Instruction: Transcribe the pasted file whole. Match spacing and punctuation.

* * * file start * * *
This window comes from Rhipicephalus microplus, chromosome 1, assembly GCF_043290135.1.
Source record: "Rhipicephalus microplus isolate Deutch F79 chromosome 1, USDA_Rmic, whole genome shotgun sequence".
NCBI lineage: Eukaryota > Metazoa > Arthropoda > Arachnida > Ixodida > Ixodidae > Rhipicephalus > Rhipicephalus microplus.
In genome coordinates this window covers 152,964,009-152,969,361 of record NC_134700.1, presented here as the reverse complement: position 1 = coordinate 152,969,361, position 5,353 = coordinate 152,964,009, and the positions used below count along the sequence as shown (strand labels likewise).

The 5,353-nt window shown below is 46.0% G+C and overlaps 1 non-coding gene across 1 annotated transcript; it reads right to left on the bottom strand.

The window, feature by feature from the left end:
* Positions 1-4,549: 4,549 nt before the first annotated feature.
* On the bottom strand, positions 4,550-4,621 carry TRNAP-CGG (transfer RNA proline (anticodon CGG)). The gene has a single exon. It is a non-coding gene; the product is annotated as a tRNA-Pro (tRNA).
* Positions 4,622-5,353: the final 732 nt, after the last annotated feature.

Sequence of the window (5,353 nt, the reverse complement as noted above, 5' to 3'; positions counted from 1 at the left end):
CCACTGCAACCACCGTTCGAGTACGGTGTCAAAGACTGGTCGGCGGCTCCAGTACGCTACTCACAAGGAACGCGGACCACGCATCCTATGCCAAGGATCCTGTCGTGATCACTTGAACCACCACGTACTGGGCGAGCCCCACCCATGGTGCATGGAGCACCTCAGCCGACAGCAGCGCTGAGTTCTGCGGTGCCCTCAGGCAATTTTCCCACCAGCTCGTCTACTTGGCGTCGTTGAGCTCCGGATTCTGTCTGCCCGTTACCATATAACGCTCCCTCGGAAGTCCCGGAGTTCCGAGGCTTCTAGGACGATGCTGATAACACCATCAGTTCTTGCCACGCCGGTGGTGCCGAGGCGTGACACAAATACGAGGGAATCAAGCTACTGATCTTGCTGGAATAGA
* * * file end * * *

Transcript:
This window comes from Rhipicephalus microplus, chromosome 1, assembly GCF_043290135.1.
Source record: "Rhipicephalus microplus isolate Deutch F79 chromosome 1, USDA_Rmic, whole genome shotgun sequence".
NCBI lineage: Eukaryota > Metazoa > Arthropoda > Arachnida > Ixodida > Ixodidae > Rhipicephalus > Rhipicephalus microplus.
In genome coordinates this window covers 152,964,009-152,969,361 of record NC_134700.1, presented here as the reverse complement: position 1 = coordinate 152,969,361, position 5,353 = coordinate 152,964,009, and the positions used below count along the sequence as shown (strand labels likewise).

The 5,353-nt window shown below is 46.0% G+C and overlaps 1 non-coding gene across 1 annotated transcript; it reads right to left on the bottom strand.

The window, feature by feature from the left end:
* Positions 1-4,549: 4,549 nt before the first annotated feature.
* On the bottom strand, positions 4,550-4,621 carry TRNAP-CGG (transfer RNA proline (anticodon CGG)). The gene has a single exon. It is a non-coding gene; the product is annotated as a tRNA-Pro (tRNA).
* Positions 4,622-5,353: the final 732 nt, after the last annotated feature.

Sequence of the window (5,353 nt, the reverse complement as noted above, 5' to 3'; positions counted from 1 at the left end):
CCACTGCAACCACCGTTCGAGTACGGTGTCAAAGACTGGTCGGCGGCTCCAGTACGCTACTCACAAGGAACGCGGACCACGCATCCTATGCCAAGGATCCTGTCGTGATCACTTGAACCACCACGTACTGGGCGAGCCCCACCCATGGTGCATGGAGCACCTCAGCCGACAGCAGCGCTGAGTTCTGCGGTGCCCTCAGGCAATTTTCCCACCAGCTCGTCTACTTGGCGTCGTTGAGCTCCGGATTCTGTCTGCCCGTTACCATATAACGCTCCCTCGGAAGTCCCGGAGTTCCGAGGCTTCTAGGACGATGCTGATAACACCATCAGTTCTTGCCACGCCGGTGGTGCCGAGGCGTGACACAAATACGAGGGAATCAAGCTACTGATCTTGCTGGAATAGA